Introvert’s Survival Guide to Social Media by Eneida Alcalde

  1. Create an alter ego a la Sasha Fierce, Ziggy Stardust, Chaucer.
  2. Avoid setting up a social media account for as long as possible—weeks, months, years. Once you succumb to the forces of social networking (usually because of work or school), set it up with your alter ego.
  3. Avoid inviting people you know in real life to follow your account. But if they find you …
  4. Don’t close the account! Create a new account with a new, secret alter ego. Never link the new account with the old. But if you do …
  5. Because you’re hit with an episode of online pseudo-extroversion (also known as a crisis-of-sharing-way-too-much), log out of your accounts. Breathe. Breathe again. Trust me, you’ll survive.
  6. After a few days, log back in. If people you know in real life now follow your secret account because of your episode of online pseudo-extroversion, check your privacy settings, change your profile picture to a puppy or a flower, and log out of both accounts (and the world) for a few more days.
  7. When you return to your accounts, block your contacts and tell yourself they will not notice (they probably won’t notice). If you block someone you know in real life and they happen to ask you about it, tell them you blocked them for their own protection because you were hacked. If they ask why you had two accounts in the first place, smile and offer one of these excuses:
  • Excuse #1: There was never a second account. What are they talking about? Deny, deny, deny. But if they produce screenshots …
  • Excuse #2: Gasp. Tell them the second account is fake. You don’t know where it came from—and it’s not under your name. But if they keep pressing and they’re your mother or some other nosy person you really care about …
  • Excuse #3: Confess (kind of). The second account is for school and/or your job. Just a boring project. Not a big deal. Let’s move on.
  1. If guilt-ridden over the blocking of family and/or friends, organize your contacts into lists. Unblock family and friends and share feel-good content like memes of kittens or puppies to different lists. Once in a while, post memes of unicorns for all of your contacts. Inspirational poems and quotes work well too. There, all better. Carry on.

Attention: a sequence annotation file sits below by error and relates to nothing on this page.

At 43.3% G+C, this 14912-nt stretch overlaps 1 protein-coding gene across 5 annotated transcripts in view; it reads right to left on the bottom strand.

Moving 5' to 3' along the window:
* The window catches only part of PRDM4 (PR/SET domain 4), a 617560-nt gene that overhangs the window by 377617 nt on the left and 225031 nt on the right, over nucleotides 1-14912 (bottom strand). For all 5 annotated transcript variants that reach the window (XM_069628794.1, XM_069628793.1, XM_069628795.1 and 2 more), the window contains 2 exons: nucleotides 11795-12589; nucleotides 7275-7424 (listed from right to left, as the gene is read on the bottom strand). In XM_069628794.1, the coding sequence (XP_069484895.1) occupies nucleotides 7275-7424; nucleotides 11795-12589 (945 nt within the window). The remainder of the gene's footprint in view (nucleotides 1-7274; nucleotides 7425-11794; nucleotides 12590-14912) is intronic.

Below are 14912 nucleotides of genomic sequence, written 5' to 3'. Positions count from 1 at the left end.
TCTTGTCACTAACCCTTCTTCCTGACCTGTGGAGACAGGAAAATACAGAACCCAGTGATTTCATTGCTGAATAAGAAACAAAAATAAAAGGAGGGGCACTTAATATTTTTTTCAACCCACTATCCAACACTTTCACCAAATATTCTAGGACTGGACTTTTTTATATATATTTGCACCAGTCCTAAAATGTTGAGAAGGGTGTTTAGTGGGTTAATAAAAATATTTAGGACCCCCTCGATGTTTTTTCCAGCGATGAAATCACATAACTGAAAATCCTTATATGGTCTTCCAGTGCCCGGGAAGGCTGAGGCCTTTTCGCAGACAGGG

2. Check your privacy settings every week – every day, if possible. You never know when someone may slip through your stealth-mastery of disguise or, more likely, when the social media company rebrands itself and updates their privacy settings (ahem) merging all of your separate lists and exposing your content to everyone (AAH). If this occurs, don’t throw your computer against the wall. Don’t close your accounts. Don’t let the greedy bastards win. Read articles on why social media is bad (hint: look up Frances Haugen). You won’t feel alone (trust me). Adjust your privacy settings, change your profile picture, and block more people. Log out of your accounts for as long as you need to recuperate from this infringement on your sanity.
  3. However, if you start losing sleep over the exposure of your content and/or still feel guilty about blocking people, take these steps:
  • Unblock some of the people, prioritizing those you care about in real life (i.e. Mom, Dad, maybe Grandma, etc.).
  • Post an inspirational meme, poem, or quote.
  • Post a profile picture of a unicorn to remind everyone you are a rarity in an online sea of extroverts and no one will ever understand your peculiar social media needs.

If you continue to lose sleep, fine, close your accounts. Go to the library and read a book. Walk in the park. Enjoy an ice cream cone. But if you can’t stop wondering about the latest viral trends and how you might #addtotheconversation, go to step one of this guide. Create a new alter ego and proceed to step two at your own pace. Remember: You are a glittery unicorn not made for this cruel, over-sharing world. It will be okay. Carry on.

Eneida is an introvert; therefore, sort of qualified to give other introverts advice. Her stories, poems, and hybrid pieces have appeared in places like Birdcoat Quarterly, Magma Poetry, and Parentheses Journal. Though she rarely posts, you may follow her on Instagram and Twitter @EneidaEscribe but not on Facebook. You may also visit her website at